Hmong farmer Chongyee Xiong stands in front of rows of dead crops that had to go unharvested due to Covid-19. Photo by Donald A. Promnitz
Written by Donald A. Promnitz
On the 18 acres of land he leased in Sanger, Hmong American farmer Chongyee Xiong has been forced to watch as his crops wither and die.
“Since the pandemic, everything I’ve planted is just wasted,” he said. “You don’t get anything. It hit big time.”
He pointed to what was once a row of cilantro — one of his best selling crops. But this year, the dried leaves are disintegrating between his fingers. And while much of his farm is still green right now, Xiong says it’s only a matter of time before the rest of his farm is the same way — a total loss.
Making matters worse, Xiong paid for the lease, the seeds and all the materials to farm using the savings he made at his job as groundskeeper at Clovis Unified School District.
“I would say it’s a 100% loss,” he said. “I can’t sell anything — I didn’t get any penny back.”
According to the University of California Agriculture and Natural Resources Cooperative Extension (UCCE) in Fresno, there were nearly 2,000 Asian farms in the San Joaquin Valley area in 2015. Roughly 70% of these were run by Hmong growers. They typically grow the crops their tenants previously cultivated back in Laos — including Thai peppers, bok choy, snow peas and lemongrass — and are some of the most prominent growers of strawberries in the Valley.
But when Covid-19 hit and shelter-in-place measures were implemented, Asian markets and restaurants that readily bought their produce either shut down or saw their business rapidly drop.
According to Blong Xiong, executive director of the Asian Business Institute and Resource Center (ABIRC), the Hmong business community in Fresno has been hit particularly hard by the economic consequences of the pandemic.
A recent assessment was done by Blong Xiong and ABIRC epidemiologist Carmen T. Mendoza to get an idea of the damage. The assessment found that 85.7% saw a decline in customer attendance and revenue from sales, while 81% of them experienced a lack of income and difficulty paying their bills. Another problem outlined was the inability to harvest due to lack of labor — a problem experienced by 80% of those who responded.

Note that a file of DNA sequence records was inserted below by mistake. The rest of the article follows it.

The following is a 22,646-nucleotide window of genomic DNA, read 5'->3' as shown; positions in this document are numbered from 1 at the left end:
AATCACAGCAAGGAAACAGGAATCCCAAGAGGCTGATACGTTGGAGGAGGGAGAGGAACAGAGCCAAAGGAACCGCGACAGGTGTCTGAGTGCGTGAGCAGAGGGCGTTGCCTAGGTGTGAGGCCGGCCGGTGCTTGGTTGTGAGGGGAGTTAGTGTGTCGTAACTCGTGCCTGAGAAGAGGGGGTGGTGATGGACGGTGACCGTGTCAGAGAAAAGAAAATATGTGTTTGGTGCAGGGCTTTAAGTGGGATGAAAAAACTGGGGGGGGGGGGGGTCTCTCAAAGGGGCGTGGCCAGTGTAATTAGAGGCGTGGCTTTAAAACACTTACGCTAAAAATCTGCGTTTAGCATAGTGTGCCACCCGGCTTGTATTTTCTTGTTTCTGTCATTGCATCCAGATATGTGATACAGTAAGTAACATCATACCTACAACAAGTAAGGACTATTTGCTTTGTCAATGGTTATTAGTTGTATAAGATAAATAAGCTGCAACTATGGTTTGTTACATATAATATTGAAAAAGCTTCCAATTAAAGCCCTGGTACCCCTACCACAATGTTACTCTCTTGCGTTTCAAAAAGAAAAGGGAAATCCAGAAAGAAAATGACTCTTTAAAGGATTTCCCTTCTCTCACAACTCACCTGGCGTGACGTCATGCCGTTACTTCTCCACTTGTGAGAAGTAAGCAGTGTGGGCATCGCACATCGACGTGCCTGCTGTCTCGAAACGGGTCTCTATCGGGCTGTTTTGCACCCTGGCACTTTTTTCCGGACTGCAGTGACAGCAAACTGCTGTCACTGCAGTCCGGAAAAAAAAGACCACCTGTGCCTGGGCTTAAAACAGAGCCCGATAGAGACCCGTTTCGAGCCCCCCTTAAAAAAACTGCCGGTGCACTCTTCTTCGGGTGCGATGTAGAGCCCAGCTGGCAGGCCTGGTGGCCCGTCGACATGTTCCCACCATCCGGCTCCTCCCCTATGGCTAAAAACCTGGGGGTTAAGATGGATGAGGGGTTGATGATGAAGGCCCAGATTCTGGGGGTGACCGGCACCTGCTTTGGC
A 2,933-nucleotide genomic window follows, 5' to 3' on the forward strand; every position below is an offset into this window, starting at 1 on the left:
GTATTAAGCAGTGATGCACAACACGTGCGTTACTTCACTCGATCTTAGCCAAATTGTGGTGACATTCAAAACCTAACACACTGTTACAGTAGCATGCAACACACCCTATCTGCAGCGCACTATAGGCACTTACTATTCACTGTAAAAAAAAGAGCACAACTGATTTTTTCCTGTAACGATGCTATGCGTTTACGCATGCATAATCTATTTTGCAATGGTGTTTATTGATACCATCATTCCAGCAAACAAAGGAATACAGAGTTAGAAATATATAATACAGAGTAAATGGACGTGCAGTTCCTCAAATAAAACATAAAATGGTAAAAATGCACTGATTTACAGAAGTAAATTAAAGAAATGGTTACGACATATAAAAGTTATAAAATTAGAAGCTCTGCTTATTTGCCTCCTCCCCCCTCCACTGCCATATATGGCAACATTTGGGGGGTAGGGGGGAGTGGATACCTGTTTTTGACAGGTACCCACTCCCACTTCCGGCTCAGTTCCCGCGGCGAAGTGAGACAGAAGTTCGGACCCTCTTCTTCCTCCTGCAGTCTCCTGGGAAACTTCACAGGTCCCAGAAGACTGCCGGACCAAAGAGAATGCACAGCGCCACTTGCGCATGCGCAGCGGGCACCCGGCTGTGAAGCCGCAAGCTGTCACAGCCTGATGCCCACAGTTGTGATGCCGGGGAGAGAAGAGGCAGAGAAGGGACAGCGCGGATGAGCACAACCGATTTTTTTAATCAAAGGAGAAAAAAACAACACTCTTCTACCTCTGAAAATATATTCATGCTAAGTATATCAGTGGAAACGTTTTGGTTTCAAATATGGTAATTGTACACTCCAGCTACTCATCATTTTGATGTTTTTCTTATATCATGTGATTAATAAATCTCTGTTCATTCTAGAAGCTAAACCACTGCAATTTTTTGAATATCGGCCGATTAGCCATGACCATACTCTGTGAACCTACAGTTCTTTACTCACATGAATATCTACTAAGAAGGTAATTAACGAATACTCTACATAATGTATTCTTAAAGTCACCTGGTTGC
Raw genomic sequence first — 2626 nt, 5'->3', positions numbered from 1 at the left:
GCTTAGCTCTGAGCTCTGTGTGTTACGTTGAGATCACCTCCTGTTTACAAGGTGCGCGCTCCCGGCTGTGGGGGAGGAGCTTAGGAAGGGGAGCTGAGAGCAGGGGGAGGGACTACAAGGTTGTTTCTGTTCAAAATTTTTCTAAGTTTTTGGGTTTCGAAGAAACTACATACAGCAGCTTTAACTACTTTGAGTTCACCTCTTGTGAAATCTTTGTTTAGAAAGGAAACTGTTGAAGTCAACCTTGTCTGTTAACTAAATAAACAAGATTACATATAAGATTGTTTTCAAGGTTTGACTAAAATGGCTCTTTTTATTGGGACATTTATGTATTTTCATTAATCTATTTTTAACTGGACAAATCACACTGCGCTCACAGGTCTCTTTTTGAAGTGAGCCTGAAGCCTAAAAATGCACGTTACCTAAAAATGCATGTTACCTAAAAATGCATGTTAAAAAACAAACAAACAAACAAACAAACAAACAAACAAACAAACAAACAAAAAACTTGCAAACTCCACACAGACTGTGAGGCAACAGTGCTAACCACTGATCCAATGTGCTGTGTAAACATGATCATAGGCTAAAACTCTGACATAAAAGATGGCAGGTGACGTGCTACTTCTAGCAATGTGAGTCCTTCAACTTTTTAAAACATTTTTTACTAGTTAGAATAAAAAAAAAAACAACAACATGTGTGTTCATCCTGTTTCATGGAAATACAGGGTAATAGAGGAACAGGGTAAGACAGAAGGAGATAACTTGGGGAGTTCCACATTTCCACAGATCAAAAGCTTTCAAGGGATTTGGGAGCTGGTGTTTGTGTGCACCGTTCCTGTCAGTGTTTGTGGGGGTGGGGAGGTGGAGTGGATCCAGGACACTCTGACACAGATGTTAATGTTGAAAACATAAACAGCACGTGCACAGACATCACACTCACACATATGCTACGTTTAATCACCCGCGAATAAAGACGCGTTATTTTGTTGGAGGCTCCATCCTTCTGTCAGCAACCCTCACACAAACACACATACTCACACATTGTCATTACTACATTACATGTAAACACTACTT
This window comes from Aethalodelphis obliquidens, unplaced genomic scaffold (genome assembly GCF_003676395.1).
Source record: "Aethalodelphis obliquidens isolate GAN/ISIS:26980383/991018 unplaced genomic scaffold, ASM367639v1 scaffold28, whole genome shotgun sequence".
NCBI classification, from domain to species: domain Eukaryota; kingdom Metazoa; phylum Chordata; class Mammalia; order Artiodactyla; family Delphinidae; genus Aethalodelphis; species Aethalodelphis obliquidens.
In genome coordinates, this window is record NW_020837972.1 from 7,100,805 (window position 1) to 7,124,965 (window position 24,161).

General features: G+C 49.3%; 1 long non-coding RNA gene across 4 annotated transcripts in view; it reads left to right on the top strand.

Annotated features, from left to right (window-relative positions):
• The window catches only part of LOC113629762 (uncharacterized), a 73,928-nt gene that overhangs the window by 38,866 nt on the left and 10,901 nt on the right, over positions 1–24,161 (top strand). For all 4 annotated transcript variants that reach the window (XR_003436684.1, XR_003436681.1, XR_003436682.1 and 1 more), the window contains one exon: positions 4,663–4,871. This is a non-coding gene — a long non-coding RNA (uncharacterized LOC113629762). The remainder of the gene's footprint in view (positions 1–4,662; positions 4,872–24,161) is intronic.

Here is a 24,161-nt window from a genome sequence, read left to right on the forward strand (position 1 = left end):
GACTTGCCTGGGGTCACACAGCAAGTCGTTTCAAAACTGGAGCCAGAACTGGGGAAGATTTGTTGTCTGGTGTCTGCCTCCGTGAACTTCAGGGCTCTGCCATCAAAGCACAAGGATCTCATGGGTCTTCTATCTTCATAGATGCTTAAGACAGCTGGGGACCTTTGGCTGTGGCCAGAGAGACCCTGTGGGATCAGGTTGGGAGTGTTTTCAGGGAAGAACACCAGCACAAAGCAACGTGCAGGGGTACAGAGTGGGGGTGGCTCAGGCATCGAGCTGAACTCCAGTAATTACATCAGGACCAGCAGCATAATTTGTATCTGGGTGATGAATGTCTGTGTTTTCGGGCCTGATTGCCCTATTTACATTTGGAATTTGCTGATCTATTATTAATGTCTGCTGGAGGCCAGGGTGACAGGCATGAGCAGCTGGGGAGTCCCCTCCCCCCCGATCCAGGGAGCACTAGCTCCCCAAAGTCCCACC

And while the ABIRC noted that the sample size was small (only 21 respondents), it painted a bleak picture for some of the most agriculturally diverse farms in Central California.
“If you’re a small farmer, you’re living month-to-month,” Blong Xiong said. “A lot of our farmers said that they were either close to being closed off or losing their jobs, losing their farms, couldn’t pay their rent — and it was hard.”
During the shelter-in-place order, Blong Xiong says growers lost crucial access to markets, restaurants, wholesale distributors and retailers. These small growers, or “micro farmers,” have found their crops expiring in their fields instead. They’re losses that the Hmong can’t afford. It means the inability for many to pay the leases for the land they tend, or even to feed their families.
Federal aid has been offered to farms at this time, but Blong Xiong says that the Hmong often do not qualify. Barriers also exist in the lengthy process of application.
“Technically, there’s nothing directly from the feds or the state right now that’s going to address their needs,” he said.
Farmer Chue Lee applied for loans through the federal Paycheck Protection Program, but found out he didn’t have enough employees to qualify for aid. With a loss of about 70%, Lee may not be able to afford the lease for the two portions of land he has in Fresno County, which together amount to roughly 12 acres. Meanwhile, his own ability to access customers has been made more difficult by his wife’s heart condition — which would make a Covid-19 infection devastating for her.
“Everything that we make, all that we’re saving now is just like already out there and there’s no help for us at all,” Lee said. “We tried to apply for all the releases, but there’s nothing that fits into our category.”
Michael Yang, an ag assistant with UCCE, said there are also issues with technical literacy with the farmers. And without training with a computer, accessing aid online becomes nearly impossible. It increases the odds of losing everything —something he already did once in fleeing to the U.S.
“It’s pretty tough when you come to a country where you have to relearn everything and the first thing you know is just farming,” Yang said. “And just bringing the clothes on your back is pretty much what you have.”
However, Hmong and other Asian American farmers have not been on their own on the local level. Organizations like the ABIRC have been promoting farms, restaurants and businesses and helping them through initiatives like the Micro Farmer Crop Buyback Program, which was launched at the end of May. The program allows specialty crop farmers to sell their crops to local volunteer partners like HandsOn Central California and to local churches to feed families in the Valley dealing with food insecurity.
However, local aid can only go so far and without a good year in 2021 or outside help, the Hmong run the risk of losing everything all over again.